Is it possible to prevent capsular contracture?

capsular contracture prevention

No operation is ever entirely risk-free and complications can occur no matter how skilled the surgeon is, simply because it is impossible to predict how someone will respond to surgery. The physiological differences affect how quickly they heal and also affects how likely they are to develop complications following surgery.

Scarring after surgery is particularly difficult to predict. Some patients suffer from keloid or hypertrophic scarring, where an overproduction of collagen means the scar tissue exceeds the original wound, resulting in a large, raised, hardened scar.

There is also a form of internal scarring that can present as a complication after breast implant surgery. Known as capsular contracture, it roughly affects less than 10% of patients in the first few years after surgery to some degree.

What is capsular contracture?

This complication is caused by the patient’s ability to grow scar tissue. In ‘normal’ cases, when a wound or incision is made then the body works to repair itself. It creates scar tissue, which is firmer and harder compared with the original tissue. When a patient has a breast enlargement, the body will react to the operation by creating scar tissue around the wound and the foreign bodies it detects – the implants. Normally, this is actually a good thing. The harder, firmer tissue actually helps keep the implants in place.

For patients who experience more significant capsular contracture, however, the scar tissue forms too tightly around the implants, which can compress them, change their appearance, make the skin look or feel uneven and sometimes may even cause discomfort. The degree of capsular contracture can be graded:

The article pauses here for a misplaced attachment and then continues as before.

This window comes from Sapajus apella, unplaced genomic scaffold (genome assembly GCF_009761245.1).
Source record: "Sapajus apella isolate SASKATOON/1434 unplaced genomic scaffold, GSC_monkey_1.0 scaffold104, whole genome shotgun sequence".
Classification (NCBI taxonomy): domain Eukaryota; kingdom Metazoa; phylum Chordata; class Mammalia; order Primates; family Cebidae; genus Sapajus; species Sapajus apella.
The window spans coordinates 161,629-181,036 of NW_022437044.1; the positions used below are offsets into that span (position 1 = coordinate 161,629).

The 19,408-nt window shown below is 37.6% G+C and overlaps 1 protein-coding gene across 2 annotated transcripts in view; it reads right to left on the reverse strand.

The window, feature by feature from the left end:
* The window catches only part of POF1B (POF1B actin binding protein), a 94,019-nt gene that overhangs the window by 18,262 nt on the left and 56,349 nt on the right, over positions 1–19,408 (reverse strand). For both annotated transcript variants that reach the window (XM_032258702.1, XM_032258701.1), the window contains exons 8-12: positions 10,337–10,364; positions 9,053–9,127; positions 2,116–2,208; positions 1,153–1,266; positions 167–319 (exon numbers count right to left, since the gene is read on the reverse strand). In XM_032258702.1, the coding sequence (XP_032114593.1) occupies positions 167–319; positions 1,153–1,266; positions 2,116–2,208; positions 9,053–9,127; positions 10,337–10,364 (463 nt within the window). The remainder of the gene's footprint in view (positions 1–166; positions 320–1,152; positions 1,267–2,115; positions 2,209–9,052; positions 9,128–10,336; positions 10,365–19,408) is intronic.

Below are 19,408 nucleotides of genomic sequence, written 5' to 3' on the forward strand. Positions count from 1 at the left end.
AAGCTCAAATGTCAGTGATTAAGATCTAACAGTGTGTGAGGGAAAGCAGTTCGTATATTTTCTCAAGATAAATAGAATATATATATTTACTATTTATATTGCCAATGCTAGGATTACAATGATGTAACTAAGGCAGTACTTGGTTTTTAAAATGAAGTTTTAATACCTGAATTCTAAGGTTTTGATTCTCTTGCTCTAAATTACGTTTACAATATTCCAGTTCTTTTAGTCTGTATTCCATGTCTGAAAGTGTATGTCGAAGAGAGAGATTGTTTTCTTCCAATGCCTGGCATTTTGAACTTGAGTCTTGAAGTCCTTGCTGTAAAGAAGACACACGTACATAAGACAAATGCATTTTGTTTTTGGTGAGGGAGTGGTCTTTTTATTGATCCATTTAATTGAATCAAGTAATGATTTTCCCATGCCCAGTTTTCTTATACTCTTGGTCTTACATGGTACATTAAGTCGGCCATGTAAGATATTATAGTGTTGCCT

Grade 1: very mild capsular contracture that often the patient is unaware of. The breasts remain soft to the touch and there is no change to their shape.

Grade 2: the patient may be aware of very minor cosmetic changes to the breast. The shape is still relatively normal, and the breasts may feel slightly firmer to the touch.

Grade 3: the patient notices obvious cosmetic symptoms including changes to the breast shape and the breasts feel very firm.

Grade 4: the breasts feel very hard and misshapen and the patient will usually experience a degree of discomfort.

Is capsular contraction prevention possible?

The good news is that the risk of serious complications follow cosmetic surgery is really rare. The advances in medical technology in the decades that these procedures have been practised for have ensured that the medical profession are extremely skilled and proficient in the procedures that they carry out. Coupled with this, advanced in medication, pain relief and antibiotics have improved, as has our understanding of pre-care and after-care.

In regard to capsular contracture prevention, there are certain steps your plastic surgeon can take to minimise the risk.

  • Using the correct size of implant for your body shape and frame: placing a too large implant in a patient with insufficient breast tissue can increase the risk of capsular contracture
  • Type of implant material: gel implant with a textured surface rather than a smooth surface is thought to lower likelihood of developing capsular contracture
  • Implant placement: placing implants under the muscle also reduces the risk
  • Minimal implant handling: it’s now thought that a low-grade bacterial infection can be introduced to the breast cavity during surgery and this creates a ‘biofilm’ around the implants. By reducing the handling of the implant during surgery, the lower the risk of this bacterial contamination occurring. A recent study found that the use of a Keller Funnel to insert the implant significantly lowered the risk of capsular contracture

For more advice on breast implant surgery and capsular contracture prevention, call 020 7118 6887 to speak to the experts at the Clarence Clinic.